· Registration in the business register within three months from the general assembly’s decision

· Documenting ownership is an introduction to the company’s book of shareholders — ask for a copy of the proof of ownership.

Shareholders agreements is one of the many important factors to consider when wanting to invest. A shareholders agreement usually regulates the financial- and organizational rights, and what you should think about when a shareholder agreement is entered into depends on whether you are a majority shareholder or if you should invest in something smaller. The startup must be a Norwegian stock company, or a foreign company that has its homebase within the EEA and are taxable in Norway. Tax incentive schemes for startups comes with different demands for investors as opposed to the company. Tax incentive schemes is normal in many countries, but this information is specific for Norway.

For investors they are as follows:

· Minimum amount is 30 000kr per company, maximum amount is one million a year.

· The investor or their related parties, cannot be or have ever been a shareholder in the company to be invested in.

· Cannot be, have been earlier or become employed in the company within three years of owning. Board members do not count as employees.

· Must own the stocks for at least three calendar years after the end of the calendar year the contribution/investment was registered in the national population register.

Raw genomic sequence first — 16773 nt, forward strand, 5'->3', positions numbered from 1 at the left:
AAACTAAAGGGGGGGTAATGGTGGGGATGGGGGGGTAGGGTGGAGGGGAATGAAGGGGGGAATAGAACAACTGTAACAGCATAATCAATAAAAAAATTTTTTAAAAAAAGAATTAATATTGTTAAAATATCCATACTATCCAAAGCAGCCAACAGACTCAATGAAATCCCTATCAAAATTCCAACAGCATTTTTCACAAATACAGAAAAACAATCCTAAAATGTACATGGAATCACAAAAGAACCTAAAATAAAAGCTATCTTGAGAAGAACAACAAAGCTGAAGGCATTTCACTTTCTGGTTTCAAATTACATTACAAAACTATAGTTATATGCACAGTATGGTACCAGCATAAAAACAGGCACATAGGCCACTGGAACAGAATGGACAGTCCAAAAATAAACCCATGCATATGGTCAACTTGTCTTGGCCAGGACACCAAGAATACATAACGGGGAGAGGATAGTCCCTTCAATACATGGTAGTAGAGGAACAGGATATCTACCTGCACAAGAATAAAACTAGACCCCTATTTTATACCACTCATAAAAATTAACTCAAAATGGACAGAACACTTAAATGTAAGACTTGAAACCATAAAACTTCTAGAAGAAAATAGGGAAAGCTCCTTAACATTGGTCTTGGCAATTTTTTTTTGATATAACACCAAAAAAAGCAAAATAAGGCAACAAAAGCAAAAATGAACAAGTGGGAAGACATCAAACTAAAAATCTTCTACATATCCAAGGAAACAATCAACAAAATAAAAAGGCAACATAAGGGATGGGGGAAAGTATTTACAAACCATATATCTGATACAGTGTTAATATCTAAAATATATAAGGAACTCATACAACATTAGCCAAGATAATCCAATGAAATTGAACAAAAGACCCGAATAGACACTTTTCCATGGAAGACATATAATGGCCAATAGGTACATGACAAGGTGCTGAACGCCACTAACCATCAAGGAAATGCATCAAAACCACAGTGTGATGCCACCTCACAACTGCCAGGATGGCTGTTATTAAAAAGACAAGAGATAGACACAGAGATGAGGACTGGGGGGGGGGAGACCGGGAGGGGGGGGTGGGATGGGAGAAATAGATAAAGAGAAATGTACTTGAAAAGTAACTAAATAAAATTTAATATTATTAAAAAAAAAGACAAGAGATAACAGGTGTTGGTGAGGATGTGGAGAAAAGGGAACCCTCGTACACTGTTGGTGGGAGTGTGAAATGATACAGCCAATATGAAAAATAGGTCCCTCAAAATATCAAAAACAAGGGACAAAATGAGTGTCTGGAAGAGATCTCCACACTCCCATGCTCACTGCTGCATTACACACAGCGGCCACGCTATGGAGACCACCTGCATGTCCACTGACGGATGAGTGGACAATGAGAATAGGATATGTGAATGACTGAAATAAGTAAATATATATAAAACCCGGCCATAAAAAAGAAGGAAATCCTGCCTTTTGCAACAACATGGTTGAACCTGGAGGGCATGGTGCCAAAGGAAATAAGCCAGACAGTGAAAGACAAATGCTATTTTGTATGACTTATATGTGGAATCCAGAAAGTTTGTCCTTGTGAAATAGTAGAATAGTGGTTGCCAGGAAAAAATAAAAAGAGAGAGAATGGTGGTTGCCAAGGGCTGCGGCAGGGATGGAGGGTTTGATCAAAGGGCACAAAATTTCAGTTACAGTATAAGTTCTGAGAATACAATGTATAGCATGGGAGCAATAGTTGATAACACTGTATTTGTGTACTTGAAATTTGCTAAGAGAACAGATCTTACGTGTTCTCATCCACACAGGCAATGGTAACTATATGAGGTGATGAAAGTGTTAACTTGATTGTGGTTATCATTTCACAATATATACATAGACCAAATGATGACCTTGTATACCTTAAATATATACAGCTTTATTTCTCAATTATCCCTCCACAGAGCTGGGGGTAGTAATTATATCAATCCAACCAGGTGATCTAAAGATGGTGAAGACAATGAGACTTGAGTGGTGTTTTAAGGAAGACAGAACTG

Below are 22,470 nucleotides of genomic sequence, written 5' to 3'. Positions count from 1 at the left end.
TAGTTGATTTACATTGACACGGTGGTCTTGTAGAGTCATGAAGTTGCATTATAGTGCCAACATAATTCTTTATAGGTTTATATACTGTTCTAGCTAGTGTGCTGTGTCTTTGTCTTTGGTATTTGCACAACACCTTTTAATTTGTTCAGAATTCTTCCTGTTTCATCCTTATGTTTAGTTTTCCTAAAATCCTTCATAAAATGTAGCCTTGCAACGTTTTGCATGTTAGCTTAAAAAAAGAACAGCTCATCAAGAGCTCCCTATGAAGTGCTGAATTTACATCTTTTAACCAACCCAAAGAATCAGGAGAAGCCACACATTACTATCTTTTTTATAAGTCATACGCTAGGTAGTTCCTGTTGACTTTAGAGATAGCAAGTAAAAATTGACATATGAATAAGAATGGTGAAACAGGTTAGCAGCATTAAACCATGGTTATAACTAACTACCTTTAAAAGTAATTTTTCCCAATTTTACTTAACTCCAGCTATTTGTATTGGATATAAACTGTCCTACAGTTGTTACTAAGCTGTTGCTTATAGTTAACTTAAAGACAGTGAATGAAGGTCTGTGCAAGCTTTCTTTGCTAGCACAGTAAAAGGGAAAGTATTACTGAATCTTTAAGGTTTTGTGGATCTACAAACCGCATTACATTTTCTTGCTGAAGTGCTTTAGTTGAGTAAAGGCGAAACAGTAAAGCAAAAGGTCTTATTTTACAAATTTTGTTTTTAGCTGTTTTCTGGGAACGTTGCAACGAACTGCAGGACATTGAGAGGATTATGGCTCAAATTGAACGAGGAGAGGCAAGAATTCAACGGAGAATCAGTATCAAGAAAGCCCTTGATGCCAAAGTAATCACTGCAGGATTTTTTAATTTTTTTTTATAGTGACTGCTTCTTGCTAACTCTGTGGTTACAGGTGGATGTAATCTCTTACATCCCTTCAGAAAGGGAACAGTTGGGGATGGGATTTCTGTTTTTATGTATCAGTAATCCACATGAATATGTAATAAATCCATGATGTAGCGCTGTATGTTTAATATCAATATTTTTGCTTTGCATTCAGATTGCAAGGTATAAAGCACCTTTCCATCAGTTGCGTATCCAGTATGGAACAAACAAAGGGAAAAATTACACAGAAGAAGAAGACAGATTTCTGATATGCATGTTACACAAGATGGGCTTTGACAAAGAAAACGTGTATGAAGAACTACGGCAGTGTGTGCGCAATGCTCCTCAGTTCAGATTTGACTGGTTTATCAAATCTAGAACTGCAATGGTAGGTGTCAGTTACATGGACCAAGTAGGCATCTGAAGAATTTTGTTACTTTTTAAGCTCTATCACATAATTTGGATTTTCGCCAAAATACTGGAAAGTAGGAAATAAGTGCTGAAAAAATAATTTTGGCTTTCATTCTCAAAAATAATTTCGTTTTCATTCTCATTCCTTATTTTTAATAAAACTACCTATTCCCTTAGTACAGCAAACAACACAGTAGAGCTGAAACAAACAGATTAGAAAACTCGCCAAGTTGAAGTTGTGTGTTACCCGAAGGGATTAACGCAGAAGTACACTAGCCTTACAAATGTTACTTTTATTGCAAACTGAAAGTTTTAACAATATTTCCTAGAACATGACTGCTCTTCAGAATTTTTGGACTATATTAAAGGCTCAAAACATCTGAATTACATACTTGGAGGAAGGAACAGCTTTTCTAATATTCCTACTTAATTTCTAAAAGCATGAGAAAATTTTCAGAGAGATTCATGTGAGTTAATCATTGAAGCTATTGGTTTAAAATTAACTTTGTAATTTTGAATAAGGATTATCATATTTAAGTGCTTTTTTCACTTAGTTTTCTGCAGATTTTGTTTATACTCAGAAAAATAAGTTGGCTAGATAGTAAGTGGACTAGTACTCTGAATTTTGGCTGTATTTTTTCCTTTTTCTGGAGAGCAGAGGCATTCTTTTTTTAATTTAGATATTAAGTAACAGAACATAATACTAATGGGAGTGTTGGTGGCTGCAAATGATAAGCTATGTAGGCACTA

· Within three years of owning, the investor cannot receive distributions in connection with capital reduction or dividend from the company.

For the company:

· Six years or younger

· Less than 25 employees, but a minimum of 400 000kr in a salary basis.

· Operating revenues and balance sheet total to a maximum of 40 million kroner.

· Must mainly run other activity than passive asset management.

· Cannot be in financial difficulty at the time for the capital increase.

· Must report received amounts and investors to the Norwegian tax administration.

As well as this, they also made sure to talk about tax rates for startups in Norway, the EEA/EU and for startups outside of EEA/EU. It was a lot more interesting than I thought it would be, and it really helped me to further understand all the factors you have to consider when not only wanting to create a startup, but also when wanting to invest in one. I didn’t really comprehend the importance of attention to detail in all aspects of investing in and/or creating a startup until this course. It honestly makes me appreciate and respect the art of the industry even further, as I feel as if I would be walking around blind if I had the guts to start something of my own.

This internship is sadly coming to a close friday next week. I cannot even begin to describe how genuinely surprised I am about how much I have learned, and how much I actually wanted to learn. I am coming closer to the date of actually having to present startups to Ane Nordahl Carlsen, who is one of my supervisors, and the nerves and excitement is slowly but surely kicking in. Let’s see how this goes, shall we? Stick around for next week’s post to find out!